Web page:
Toy­ota’s Hilux team heads for Dakar again

THE MO­TOR­SPORT LAP/ Three-ve­hi­cle con­tin­gent seek­ing elu­sive win in world’s tough­est of­froad race

Business Day - Motor News - - MOTOR NEWS -

Toy­ota Ga­zoo Rac­ing SA’s team for next month’s 2019 Dakar Rally has been an­nounced, and a three-car team will take the lat­est evo­lu­tion of the Toy­ota Hilux to South Amer­ica.

Vet­eran race driver Giniel de Villiers will once more at­tempt to win the race at the wheel of a Toy­ota, while long-time nav­i­ga­tor, Ger­man Dirk von Zitze­witz, will again pace the South African to mount a win­ning chal­lenge against 2018 win­ners Car­los Sainz and Lu­cas Cruz. Sainz, who won the Dakar with Peu­geot last year, ar­rives at the start in Lima, Peru, at the wheel of the X Raid Mini JCW team.

The other two South African­built Hiluxes will be crewed by Qatar’s Nasser Al At­tiyah with French co-driver Mathieu Baumel, and Dutch­man Bern­hard ten Brinke with French nav­i­ga­tor Xavier Panseri, the lat­ter mov­ing to Toy­ota af­ter Peu­geot’s exit from the Dakar.

The stiffest com­pe­ti­tion to the trio of Toy­ota Hiluxes is the Mini of­fen­sive, which brings five cars with some se­ri­ous wheels­men at their helms. Apart from Sainz, there is also leg­endary Stephane Peter­hansel, who fin­ished fourth over­all be­hind De Villiers last year, and the wily Nani Roma to con­tend with.

The Hilux has achieved a num­ber of podium po­si­tions since its Dakar de­but in 2012 but has yet to win the world’s tough­est of­froad race.

The lat­est evo­lu­tion of the Toy­ota Hilux saw a ma­jor re­vamp in 2018 when it was up­dated with a mid-en­gine lay­out and new sus­pen­sion ge­om­e­try. Fur­ther re­fine­ments to the en­gine, sus­pen­sion and over­all weight of the car were per­formed dur­ing 2018 but the 37mm air in­take re­stric­tor rule amend­ments will be a key fac­tor in Dakar 2019.

“The FIA has been work­ing hard to try to bal­ance the per­for­mance of the tur­bod­ieselpow­ered cars [in­clud­ing the Minis] and the nat­u­rally as­pi­rated V8s, such as ours,” ex­plains Glyn Hall, Toy­ota Ga­zoo Rac­ing team man­ager. “This is an on­go­ing process, and while nei­ther camp will prob­a­bly ever be en­tirely happy with the rules, we have no choice but to abide by their rules. The smaller re­stric­tor is sure to count against us some­what this year, but with the lower al­ti­tudes of Peru, we may just have enough grunt to make it work re­gard­less.”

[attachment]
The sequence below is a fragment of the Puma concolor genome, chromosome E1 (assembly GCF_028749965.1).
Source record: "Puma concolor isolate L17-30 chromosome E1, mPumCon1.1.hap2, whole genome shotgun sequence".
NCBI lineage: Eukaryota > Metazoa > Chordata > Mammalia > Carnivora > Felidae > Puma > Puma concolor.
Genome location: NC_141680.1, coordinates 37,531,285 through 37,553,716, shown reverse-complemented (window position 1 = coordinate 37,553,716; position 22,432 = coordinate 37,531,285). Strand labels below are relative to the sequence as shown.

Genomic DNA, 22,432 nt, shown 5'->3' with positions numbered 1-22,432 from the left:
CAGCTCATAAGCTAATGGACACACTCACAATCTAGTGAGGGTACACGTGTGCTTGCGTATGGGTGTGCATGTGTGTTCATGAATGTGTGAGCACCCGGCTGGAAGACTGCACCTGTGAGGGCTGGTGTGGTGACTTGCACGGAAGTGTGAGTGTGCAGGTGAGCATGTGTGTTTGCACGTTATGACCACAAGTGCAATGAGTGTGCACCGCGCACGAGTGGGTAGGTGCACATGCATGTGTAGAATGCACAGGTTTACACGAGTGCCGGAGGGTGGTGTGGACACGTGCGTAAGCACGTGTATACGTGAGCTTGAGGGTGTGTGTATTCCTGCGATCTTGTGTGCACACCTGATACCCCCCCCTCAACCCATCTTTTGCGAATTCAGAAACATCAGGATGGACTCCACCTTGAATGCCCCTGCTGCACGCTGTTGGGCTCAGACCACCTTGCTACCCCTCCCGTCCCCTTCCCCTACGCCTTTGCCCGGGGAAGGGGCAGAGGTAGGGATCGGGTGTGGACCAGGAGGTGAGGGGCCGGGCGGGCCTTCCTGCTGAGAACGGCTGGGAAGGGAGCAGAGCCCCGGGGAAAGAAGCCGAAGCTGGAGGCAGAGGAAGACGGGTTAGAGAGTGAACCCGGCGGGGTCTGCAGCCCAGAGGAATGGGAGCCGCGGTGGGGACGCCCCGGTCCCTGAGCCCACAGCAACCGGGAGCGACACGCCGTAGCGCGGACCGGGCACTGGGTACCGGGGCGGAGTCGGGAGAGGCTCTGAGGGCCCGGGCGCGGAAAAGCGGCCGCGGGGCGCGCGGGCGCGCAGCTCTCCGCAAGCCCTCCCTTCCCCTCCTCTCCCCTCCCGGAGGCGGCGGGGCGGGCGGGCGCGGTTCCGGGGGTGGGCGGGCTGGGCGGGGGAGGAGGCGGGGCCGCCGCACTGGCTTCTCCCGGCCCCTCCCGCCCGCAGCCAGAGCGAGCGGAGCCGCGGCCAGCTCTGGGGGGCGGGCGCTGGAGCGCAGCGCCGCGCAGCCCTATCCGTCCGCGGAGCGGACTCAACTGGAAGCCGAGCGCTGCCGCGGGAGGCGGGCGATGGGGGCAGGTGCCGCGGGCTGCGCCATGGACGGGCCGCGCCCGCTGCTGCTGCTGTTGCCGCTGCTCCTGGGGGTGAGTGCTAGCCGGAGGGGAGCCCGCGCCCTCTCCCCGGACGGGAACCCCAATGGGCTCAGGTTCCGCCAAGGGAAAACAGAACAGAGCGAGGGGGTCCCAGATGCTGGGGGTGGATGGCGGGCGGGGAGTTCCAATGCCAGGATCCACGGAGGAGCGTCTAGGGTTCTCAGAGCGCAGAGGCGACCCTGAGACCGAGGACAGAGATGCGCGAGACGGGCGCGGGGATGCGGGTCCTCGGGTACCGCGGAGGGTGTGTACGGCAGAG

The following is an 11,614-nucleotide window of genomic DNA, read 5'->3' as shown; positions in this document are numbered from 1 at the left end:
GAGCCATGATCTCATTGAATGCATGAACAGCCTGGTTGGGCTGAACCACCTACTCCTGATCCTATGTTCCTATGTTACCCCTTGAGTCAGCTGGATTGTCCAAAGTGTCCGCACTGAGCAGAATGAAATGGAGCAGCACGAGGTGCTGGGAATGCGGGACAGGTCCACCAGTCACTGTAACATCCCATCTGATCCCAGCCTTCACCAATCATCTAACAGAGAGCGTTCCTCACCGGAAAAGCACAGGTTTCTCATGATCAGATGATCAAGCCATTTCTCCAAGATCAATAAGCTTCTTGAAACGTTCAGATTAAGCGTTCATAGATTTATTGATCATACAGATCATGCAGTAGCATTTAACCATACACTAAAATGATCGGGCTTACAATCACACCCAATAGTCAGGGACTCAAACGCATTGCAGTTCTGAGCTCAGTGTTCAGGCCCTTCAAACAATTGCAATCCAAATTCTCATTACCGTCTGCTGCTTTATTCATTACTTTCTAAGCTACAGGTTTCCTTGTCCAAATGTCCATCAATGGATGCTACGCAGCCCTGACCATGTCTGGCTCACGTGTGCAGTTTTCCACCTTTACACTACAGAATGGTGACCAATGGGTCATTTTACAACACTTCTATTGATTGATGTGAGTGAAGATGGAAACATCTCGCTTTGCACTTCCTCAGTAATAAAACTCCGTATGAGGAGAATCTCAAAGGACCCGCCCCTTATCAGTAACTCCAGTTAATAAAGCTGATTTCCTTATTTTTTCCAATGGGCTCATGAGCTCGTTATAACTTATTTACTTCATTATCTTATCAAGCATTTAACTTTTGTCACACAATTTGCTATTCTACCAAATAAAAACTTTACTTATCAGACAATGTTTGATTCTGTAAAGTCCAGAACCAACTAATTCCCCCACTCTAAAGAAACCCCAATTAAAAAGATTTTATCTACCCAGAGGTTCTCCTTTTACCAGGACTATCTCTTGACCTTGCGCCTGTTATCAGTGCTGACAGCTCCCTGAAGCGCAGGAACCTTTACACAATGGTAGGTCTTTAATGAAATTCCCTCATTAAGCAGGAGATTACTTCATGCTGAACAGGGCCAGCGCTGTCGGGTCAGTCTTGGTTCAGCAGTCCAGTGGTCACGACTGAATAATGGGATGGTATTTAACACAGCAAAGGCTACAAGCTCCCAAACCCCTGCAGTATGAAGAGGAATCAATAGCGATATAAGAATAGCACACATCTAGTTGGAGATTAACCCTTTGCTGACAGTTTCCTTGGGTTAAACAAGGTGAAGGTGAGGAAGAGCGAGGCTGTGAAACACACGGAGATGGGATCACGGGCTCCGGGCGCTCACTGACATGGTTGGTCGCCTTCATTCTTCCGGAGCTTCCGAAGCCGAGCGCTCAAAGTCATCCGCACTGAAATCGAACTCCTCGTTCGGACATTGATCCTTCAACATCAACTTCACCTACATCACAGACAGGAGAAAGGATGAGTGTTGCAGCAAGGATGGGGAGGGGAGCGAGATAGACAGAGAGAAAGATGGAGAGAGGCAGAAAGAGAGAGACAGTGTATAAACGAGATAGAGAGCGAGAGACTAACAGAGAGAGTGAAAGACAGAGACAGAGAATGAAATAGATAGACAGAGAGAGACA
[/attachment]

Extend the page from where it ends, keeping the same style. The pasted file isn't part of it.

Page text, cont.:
Other com­peti­tors who will fly the South African flag in the 2019 Dakar rally in­clude Joz­i­born and Dubai res­i­dent Shameer Vari­awa with co-pilot Za­heer Bod­hanya driv­ing a Nis­san Navara in the car class; and Stu­art Gre­gory (KTM 450 EXC) and Ken­neth Gil­bert (Husq­varna FR 450) in the mo­tor­cy­cle class.

The Dakar Rally runs from Jan­uary 6-17. It will take place in only one coun­try for the first time in its his­tory, with Peru the sole host na­tion for the event.

GLOBAL RAC­ING SE­RIES FOR WOMEN

More than 100 ap­pli­cants world­wide have sought to join a new all-fe­male mo­tor rac­ing se­ries aimed at get­ting them into For­mula One, where no woman has com­peted since 1976.

Or­gan­is­ers have is­sued a list of 55 en­trants who will be whit­tled down to 18 driv­ers for the W Se­ries, which is set to launch in May 2018. The driv­ers will be rac­ing 1.8l For­mula Three cars for a $1.5m prize fund.

The driv­ers, whose ages range from 17 to 33 and in­clude some fa­mil­iar names to fans who fol­low the var­i­ous ju­nior se­ries, now face on and off-track tests, with for­mer grand prix rac­ers David Coulthard and Alex Wurz among the judges.

Spain’s ex-Lo­tus and Re­nault For­mula One de­vel­op­ment driver Car­men Jorda, 30, who also sits on the gov­ern­ing FIA’s women’s com­mis­sion, was one to go on to the next phase.

Amna al-Qubaisi, 18, the first fe­male rac­ing driver from the UAE who has com­peted in Ital­ian For­mula Four and will test a For­mula E car in Saudi Ara­bia next month, was an­other.

So too was Bri­tain’s Jamie Chad­wick, 20, who in 2015 be­came the first fe­male driver to win a British GT cham­pi­onship and this year be­came the first woman to win a round of the British For­mula Three se­ries, fin­ish­ing eighth over­all.

In­dian rac­ers Mira Erda, 18, and Sneha Sharma, 28, also made the ini­tial list.

The W Se­ries or­gan­is­ers say they hope to pro­vide a plat­form for women to de­velop their skills be­fore tak­ing on male driv­ers fur­ther up the mo­tor­sport lad­der. The first race is in Hock­en­heim, Ger­many, on May 3 and the over­all se­ries win­ner will take $500,000, with prize money down to 18th place.

MO­TOGP CHANGES RULE FOR FALLEN RIDERS

Mo­toGP riders can be clas­si­fied as race fin­ish­ers in fu­ture even if they and their mo­tor­cy­cles cross the line sep­a­rately, the sport’s gov­ern­ing body (FIM) has de­clared. Un­der pre­vi­ous rules, riders had to be still on their ma­chines at the che­quered flag to fin­ish and score points but the FIM’s Grand Prix Com­mis­sion de­cided a change was needed.

“There have been sit­u­a­tions when, due to a crash, the rider and ma­chine have crossed the line sep­a­rately,” the In­ter­na­tional Motorcycling Fed­er­a­tion said in a state­ment. “In fu­ture the fin­ish time will be de­ter­mined by the first part of the rider or his mo­tor­cy­cle, whichever crosses the fin­ish line last.”

Dutch Moto3 en­trant Bo Bend­sney­der fell me­tres from the fin­ish at his home grand prix at Assen last year and was dis­qual­i­fied from 10th place be­cause his KTM skid­ded across the line ahead of him.

De­spite a string of podi­ums the SA-built Toy­ota Hilux has yet to win the Dakar Rally. Could 2019 be its year?

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